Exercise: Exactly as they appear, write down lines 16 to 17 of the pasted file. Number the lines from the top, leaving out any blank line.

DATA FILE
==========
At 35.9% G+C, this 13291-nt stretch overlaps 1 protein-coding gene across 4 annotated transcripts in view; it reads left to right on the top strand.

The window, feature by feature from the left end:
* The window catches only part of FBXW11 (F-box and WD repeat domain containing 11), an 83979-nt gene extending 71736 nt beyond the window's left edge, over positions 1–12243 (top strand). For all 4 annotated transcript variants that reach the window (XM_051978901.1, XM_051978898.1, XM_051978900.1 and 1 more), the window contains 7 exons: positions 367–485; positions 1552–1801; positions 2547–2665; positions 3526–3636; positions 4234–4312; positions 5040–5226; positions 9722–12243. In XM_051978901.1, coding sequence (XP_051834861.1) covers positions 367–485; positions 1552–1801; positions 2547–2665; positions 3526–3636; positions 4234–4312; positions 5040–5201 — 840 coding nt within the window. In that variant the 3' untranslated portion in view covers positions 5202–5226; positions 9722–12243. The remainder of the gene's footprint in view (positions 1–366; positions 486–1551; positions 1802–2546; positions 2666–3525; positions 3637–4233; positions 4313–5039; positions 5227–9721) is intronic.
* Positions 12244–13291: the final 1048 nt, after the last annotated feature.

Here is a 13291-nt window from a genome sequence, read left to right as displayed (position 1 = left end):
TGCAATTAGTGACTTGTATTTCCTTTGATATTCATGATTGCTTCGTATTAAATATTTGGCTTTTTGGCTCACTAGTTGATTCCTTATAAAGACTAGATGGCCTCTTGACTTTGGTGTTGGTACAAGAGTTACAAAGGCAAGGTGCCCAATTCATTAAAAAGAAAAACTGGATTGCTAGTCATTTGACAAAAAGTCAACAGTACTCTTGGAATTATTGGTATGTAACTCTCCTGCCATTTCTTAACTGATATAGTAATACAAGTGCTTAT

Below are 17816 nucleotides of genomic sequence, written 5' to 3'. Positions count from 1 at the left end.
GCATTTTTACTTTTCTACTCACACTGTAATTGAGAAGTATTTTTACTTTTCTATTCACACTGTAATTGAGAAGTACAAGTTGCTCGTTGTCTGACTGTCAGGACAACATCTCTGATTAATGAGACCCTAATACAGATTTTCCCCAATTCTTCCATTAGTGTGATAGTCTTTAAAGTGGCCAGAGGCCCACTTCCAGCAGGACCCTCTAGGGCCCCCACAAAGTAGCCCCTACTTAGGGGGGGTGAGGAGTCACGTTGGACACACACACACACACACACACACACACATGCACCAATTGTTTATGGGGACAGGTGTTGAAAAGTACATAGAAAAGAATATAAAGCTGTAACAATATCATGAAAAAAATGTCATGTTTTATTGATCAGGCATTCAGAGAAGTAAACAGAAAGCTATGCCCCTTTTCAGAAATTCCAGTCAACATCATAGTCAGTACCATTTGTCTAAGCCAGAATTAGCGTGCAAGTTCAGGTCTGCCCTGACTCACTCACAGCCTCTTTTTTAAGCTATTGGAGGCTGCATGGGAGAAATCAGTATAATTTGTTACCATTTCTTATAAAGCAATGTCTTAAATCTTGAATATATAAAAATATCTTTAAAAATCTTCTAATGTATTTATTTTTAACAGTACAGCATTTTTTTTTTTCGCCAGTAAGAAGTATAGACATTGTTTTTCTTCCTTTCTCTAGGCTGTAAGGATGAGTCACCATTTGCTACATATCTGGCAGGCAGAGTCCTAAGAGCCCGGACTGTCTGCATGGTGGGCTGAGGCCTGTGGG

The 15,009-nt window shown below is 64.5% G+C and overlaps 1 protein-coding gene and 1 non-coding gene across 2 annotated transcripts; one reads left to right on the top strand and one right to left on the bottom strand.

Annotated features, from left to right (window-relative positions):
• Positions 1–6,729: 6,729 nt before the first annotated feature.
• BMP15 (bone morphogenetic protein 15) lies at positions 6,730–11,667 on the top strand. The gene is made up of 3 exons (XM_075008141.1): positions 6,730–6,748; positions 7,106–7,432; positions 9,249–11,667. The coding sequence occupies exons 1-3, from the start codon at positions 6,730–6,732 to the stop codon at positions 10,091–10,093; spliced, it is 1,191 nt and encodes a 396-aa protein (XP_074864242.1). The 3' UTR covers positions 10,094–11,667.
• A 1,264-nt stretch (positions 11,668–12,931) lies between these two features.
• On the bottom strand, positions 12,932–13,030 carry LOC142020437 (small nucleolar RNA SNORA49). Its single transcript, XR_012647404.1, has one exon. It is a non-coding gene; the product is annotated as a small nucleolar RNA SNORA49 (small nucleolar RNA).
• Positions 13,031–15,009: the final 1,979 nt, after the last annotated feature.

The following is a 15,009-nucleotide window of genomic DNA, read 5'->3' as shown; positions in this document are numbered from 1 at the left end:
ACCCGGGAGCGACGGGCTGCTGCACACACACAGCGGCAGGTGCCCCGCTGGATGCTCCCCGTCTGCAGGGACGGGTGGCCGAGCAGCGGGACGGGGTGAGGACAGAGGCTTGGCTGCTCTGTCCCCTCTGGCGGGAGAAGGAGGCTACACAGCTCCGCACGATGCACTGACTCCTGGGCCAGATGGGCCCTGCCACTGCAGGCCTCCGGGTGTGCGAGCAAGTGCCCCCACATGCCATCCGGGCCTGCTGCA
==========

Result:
The following is a 15,009-nucleotide window of genomic DNA, read 5'->3' as shown; positions in this document are numbered from 1 at the left end:
ACCCGGGAGCGACGGGCTGCTGCACACACACAGCGGCAGGTGCCCCGCTGGATGCTCCCCGTCTGCAGGGACGGGTGGCCGAGCAGCGGGACGGGGTGAGGACAGAGGCTTGGCTGCTCTGTCCCCTCTGGCGGGAGAAGGAGGCTACACAGCTCCGCACGATGCACTGACTCCTGGGCCAGATGGGCCCTGCCACTGCAGGCCTCCGGGTGTGCGAGCAAGTGCCCCCACATGCCATCCGGGCCTGCTGCA